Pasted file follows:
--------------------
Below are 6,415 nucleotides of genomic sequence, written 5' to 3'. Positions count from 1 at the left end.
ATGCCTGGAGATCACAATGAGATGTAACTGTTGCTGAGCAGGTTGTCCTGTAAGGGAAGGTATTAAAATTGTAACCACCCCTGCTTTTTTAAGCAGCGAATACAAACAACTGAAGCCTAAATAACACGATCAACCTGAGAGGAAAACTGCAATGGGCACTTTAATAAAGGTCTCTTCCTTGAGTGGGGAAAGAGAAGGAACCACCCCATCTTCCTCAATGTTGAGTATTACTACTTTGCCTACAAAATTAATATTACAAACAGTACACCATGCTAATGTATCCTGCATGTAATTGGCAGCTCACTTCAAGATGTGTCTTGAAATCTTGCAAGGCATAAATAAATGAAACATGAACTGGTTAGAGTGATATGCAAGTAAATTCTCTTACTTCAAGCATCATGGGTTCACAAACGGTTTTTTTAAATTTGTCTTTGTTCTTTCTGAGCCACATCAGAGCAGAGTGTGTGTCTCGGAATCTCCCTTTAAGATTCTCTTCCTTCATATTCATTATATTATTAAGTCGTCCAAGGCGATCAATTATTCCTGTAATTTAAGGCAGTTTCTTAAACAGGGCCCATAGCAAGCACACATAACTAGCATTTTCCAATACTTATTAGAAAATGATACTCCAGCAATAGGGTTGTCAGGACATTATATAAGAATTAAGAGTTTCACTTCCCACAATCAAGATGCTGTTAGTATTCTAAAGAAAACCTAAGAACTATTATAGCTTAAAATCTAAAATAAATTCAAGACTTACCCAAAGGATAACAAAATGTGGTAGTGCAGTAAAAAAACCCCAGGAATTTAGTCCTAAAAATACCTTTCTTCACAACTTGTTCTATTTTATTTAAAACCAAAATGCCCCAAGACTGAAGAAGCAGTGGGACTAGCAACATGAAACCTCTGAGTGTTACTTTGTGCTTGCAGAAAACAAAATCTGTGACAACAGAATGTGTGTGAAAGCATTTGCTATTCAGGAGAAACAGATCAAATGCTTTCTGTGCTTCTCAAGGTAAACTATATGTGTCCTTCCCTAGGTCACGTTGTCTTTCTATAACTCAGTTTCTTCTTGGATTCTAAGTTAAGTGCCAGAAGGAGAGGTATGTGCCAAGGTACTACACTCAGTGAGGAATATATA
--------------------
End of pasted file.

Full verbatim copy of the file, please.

Below are 6,415 nucleotides of genomic sequence, written 5' to 3'. Positions count from 1 at the left end.
ATGCCTGGAGATCACAATGAGATGTAACTGTTGCTGAGCAGGTTGTCCTGTAAGGGAAGGTATTAAAATTGTAACCACCCCTGCTTTTTTAAGCAGCGAATACAAACAACTGAAGCCTAAATAACACGATCAACCTGAGAGGAAAACTGCAATGGGCACTTTAATAAAGGTCTCTTCCTTGAGTGGGGAAAGAGAAGGAACCACCCCATCTTCCTCAATGTTGAGTATTACTACTTTGCCTACAAAATTAATATTACAAACAGTACACCATGCTAATGTATCCTGCATGTAATTGGCAGCTCACTTCAAGATGTGTCTTGAAATCTTGCAAGGCATAAATAAATGAAACATGAACTGGTTAGAGTGATATGCAAGTAAATTCTCTTACTTCAAGCATCATGGGTTCACAAACGGTTTTTTTAAATTTGTCTTTGTTCTTTCTGAGCCACATCAGAGCAGAGTGTGTGTCTCGGAATCTCCCTTTAAGATTCTCTTCCTTCATATTCATTATATTATTAAGTCGTCCAAGGCGATCAATTATTCCTGTAATTTAAGGCAGTTTCTTAAACAGGGCCCATAGCAAGCACACATAACTAGCATTTTCCAATACTTATTAGAAAATGATACTCCAGCAATAGGGTTGTCAGGACATTATATAAGAATTAAGAGTTTCACTTCCCACAATCAAGATGCTGTTAGTATTCTAAAGAAAACCTAAGAACTATTATAGCTTAAAATCTAAAATAAATTCAAGACTTACCCAAAGGATAACAAAATGTGGTAGTGCAGTAAAAAAACCCCAGGAATTTAGTCCTAAAAATACCTTTCTTCACAACTTGTTCTATTTTATTTAAAACCAAAATGCCCCAAGACTGAAGAAGCAGTGGGACTAGCAACATGAAACCTCTGAGTGTTACTTTGTGCTTGCAGAAAACAAAATCTGTGACAACAGAATGTGTGTGAAAGCATTTGCTATTCAGGAGAAACAGATCAAATGCTTTCTGTGCTTCTCAAGGTAAACTATATGTGTCCTTCCCTAGGTCACGTTGTCTTTCTATAACTCAGTTTCTTCTTGGATTCTAAGTTAAGTGCCAGAAGGAGAGGTATGTGCCAAGGTACTACACTCAGTGAGGAATATATA